“We went to one of those places with Gus this time last year, and we caught a few of those little skinny speckled trout things. But I can’t say it was much action. Catching those fish felt like reeling up a wet paper towel. Trevor was playing his Game Boy most of the time.”
“We’ll take care of THAT!” I roared. “Have little Trevor come with us to the Sandy Point Rigs on Monday instead. He won’t have time to play any Game Boy out there, believe me. He’ll be cranking in powerful, great-eating fish after powerful fish after fish — and without employing the slightest hocus pocus. Just drop the bait over the side — WHAM!! His arm will be sore the next day — I ga-ron-tee! And none of that obnoxious measuring and throwing back fish either.”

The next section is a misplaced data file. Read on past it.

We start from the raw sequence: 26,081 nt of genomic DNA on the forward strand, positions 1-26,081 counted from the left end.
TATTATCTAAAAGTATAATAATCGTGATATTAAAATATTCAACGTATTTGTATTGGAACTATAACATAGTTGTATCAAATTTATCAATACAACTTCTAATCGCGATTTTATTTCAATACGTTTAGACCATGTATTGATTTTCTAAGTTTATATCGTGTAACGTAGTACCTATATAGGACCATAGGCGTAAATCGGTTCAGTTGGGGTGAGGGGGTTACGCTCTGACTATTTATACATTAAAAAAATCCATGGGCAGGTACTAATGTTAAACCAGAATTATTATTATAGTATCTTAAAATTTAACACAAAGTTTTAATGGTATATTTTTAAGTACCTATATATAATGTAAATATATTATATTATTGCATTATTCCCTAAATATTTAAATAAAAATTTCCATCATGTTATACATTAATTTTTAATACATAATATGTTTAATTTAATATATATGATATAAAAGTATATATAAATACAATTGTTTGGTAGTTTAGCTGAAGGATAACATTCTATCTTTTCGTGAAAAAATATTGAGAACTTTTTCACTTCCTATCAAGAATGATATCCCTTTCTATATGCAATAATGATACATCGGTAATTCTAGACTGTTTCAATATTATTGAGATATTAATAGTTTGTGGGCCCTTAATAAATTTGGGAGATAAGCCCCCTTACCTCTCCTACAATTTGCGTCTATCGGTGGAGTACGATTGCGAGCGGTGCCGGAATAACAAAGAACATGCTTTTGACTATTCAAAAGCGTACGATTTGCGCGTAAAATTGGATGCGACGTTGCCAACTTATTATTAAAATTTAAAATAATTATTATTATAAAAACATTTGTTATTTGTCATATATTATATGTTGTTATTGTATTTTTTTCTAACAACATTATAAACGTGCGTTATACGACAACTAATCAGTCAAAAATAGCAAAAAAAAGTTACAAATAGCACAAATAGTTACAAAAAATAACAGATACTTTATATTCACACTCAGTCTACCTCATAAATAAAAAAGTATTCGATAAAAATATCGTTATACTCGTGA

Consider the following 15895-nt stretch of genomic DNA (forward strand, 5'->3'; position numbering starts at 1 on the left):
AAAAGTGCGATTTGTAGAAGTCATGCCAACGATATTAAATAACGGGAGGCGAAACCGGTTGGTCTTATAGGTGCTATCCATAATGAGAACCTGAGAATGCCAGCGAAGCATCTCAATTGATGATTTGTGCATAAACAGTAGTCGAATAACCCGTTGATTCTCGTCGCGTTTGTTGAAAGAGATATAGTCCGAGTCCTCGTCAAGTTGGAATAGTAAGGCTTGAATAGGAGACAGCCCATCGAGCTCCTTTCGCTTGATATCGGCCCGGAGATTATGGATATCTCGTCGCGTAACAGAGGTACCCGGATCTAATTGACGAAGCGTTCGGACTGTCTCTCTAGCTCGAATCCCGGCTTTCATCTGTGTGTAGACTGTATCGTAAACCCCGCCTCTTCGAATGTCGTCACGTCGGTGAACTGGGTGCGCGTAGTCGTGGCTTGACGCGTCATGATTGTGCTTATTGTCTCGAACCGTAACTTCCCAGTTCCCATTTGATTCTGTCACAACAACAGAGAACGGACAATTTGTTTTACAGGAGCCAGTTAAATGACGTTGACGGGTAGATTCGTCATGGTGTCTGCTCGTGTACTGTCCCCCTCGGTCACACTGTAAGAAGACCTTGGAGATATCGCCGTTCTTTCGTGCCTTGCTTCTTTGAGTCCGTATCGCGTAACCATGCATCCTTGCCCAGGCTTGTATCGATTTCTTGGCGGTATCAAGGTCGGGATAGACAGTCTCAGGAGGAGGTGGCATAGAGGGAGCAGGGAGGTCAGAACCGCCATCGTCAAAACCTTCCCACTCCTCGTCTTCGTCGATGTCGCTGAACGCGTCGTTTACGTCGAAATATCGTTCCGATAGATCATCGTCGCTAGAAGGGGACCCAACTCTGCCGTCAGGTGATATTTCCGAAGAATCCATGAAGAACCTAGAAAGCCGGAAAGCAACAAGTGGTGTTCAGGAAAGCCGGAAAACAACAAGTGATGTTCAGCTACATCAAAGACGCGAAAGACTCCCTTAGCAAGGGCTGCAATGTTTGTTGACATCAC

“Oh, Trevor hates that!” Brenda laughed. “He went ballistic when Gus threw back one of those little speckled trout he caught last year. ‘That’s my fish!’ he kept whining.”
“He won’t whine when he comes to the shallow rigs with us, believe me.”
“You sure?” Brenda asked. “Or is this another of your tricks, like the fajitas?”
“The fajitas ain’t no trick, and neither is this fishing trip. In fact, that ceviche you’ve been piling on crackers and wolfing down was the result of our trip three days ago to these shallow rigs. And you oughta come too. If you don’t believe the guys, well, then ask Shirley, Toni, Cindy, Mary Kay, Laura. They’ll tell ya. They wouldn’t BS ya or yank your chain. That’s their favorite time of year to fish because it ain’t really fishing — it’s catching! Go ahead, ask ‘em about our late-winter sheepshead trips. You’ll see.”